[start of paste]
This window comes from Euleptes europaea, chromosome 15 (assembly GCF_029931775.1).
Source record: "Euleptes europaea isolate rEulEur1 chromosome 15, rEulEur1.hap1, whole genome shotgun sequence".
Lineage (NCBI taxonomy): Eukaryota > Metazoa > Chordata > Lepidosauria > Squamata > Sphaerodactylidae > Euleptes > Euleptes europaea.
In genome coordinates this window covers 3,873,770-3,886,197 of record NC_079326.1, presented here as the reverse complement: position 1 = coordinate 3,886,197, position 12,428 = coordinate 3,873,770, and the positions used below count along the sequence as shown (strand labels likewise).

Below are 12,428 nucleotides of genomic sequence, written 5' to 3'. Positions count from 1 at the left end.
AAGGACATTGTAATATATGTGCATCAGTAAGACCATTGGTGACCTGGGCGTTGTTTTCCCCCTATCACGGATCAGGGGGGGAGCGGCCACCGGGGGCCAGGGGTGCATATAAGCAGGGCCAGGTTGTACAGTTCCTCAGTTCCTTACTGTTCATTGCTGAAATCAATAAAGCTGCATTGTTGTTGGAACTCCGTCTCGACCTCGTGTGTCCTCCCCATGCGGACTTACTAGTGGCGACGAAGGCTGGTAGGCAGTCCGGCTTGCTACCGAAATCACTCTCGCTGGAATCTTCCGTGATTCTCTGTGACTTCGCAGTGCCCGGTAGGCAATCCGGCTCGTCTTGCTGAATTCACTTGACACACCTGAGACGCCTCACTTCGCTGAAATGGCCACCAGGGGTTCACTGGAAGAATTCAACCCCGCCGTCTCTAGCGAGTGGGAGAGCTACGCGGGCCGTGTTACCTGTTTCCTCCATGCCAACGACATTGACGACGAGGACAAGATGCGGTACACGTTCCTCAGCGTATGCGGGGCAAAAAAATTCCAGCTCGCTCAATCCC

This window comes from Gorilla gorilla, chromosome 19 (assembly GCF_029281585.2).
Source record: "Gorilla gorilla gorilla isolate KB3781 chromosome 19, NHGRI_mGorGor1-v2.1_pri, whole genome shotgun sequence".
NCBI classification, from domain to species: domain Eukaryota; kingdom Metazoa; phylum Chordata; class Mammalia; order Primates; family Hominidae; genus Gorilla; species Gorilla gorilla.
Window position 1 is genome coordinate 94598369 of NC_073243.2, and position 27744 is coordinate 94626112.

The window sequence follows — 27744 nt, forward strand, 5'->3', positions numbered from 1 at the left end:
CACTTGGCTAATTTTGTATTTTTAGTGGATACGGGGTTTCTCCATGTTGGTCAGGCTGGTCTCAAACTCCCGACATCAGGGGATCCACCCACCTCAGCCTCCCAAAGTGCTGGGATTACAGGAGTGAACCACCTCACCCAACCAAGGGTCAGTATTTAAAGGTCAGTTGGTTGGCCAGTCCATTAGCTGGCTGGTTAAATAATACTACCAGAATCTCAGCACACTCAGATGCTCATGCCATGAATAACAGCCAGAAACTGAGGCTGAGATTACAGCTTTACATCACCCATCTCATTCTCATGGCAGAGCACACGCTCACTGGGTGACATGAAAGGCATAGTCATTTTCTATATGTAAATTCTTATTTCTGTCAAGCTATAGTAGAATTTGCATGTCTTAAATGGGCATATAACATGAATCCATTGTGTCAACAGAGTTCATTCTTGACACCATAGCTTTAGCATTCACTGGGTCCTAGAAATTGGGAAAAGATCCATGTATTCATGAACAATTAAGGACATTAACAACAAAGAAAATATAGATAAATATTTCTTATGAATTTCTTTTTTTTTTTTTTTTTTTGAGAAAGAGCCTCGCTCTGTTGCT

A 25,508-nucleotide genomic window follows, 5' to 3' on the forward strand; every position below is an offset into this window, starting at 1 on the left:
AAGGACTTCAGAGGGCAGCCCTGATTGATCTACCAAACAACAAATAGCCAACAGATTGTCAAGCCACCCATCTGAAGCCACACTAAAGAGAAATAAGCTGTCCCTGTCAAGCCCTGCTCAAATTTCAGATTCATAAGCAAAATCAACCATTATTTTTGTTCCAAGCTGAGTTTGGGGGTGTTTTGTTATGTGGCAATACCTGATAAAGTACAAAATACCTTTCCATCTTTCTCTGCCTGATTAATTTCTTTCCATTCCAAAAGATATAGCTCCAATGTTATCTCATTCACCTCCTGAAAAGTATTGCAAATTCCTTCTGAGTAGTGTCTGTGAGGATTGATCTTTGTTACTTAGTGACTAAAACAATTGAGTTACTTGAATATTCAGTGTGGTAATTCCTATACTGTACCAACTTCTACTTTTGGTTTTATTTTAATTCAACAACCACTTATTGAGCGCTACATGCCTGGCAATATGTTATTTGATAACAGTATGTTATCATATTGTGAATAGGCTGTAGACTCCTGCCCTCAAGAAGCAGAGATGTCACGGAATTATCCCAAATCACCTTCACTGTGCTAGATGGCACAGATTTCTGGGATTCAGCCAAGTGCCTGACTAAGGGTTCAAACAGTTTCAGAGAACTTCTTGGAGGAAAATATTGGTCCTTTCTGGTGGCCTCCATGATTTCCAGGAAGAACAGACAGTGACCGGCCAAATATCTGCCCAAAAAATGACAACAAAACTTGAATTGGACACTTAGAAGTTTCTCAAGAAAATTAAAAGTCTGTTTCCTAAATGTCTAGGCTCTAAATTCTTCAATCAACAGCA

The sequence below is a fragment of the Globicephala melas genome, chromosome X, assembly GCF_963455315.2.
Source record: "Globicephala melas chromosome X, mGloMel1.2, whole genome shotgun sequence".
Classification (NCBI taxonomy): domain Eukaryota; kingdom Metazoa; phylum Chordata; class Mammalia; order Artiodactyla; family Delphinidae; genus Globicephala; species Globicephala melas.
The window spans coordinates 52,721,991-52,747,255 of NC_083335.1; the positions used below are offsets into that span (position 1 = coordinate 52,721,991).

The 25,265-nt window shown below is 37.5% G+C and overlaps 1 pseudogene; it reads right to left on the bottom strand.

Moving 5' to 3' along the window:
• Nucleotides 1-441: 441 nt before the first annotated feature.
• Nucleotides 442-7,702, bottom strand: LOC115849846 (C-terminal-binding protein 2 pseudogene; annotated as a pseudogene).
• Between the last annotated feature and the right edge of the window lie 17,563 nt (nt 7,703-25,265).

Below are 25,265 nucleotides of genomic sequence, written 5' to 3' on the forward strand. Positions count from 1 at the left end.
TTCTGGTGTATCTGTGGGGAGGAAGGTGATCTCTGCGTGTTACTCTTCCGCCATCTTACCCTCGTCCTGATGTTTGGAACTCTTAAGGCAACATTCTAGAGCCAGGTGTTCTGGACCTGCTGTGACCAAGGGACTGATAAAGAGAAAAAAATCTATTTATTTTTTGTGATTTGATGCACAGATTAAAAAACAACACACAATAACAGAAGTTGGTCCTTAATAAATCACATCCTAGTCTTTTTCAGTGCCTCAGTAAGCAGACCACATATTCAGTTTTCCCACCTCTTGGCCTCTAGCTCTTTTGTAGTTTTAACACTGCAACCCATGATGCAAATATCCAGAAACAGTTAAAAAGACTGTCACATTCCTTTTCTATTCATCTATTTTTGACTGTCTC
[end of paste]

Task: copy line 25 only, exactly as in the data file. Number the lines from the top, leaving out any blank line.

TTCTGGTGTATCTGTGGGGAGGAAGGTGATCTCTGCGTGTTACTCTTCCGCCATCTTACCCTCGTCCTGATGTTTGGAACTCTTAAGGCAACATTCTAGAGCCAGGTGTTCTGGACCTGCTGTGACCAAGGGACTGATAAAGAGAAAAAAATCTATTTATTTTTTGTGATTTGATGCACAGATTAAAAAACAACACACAATAACAGAAGTTGGTCCTTAATAAATCACATCCTAGTCTTTTTCAGTGCCTCAGTAAGCAGACCACATATTCAGTTTTCCCACCTCTTGGCCTCTAGCTCTTTTGTAGTTTTAACACTGCAACCCATGATGCAAATATCCAGAAACAGTTAAAAAGACTGTCACATTCCTTTTCTATTCATCTATTTTTGACTGTCTC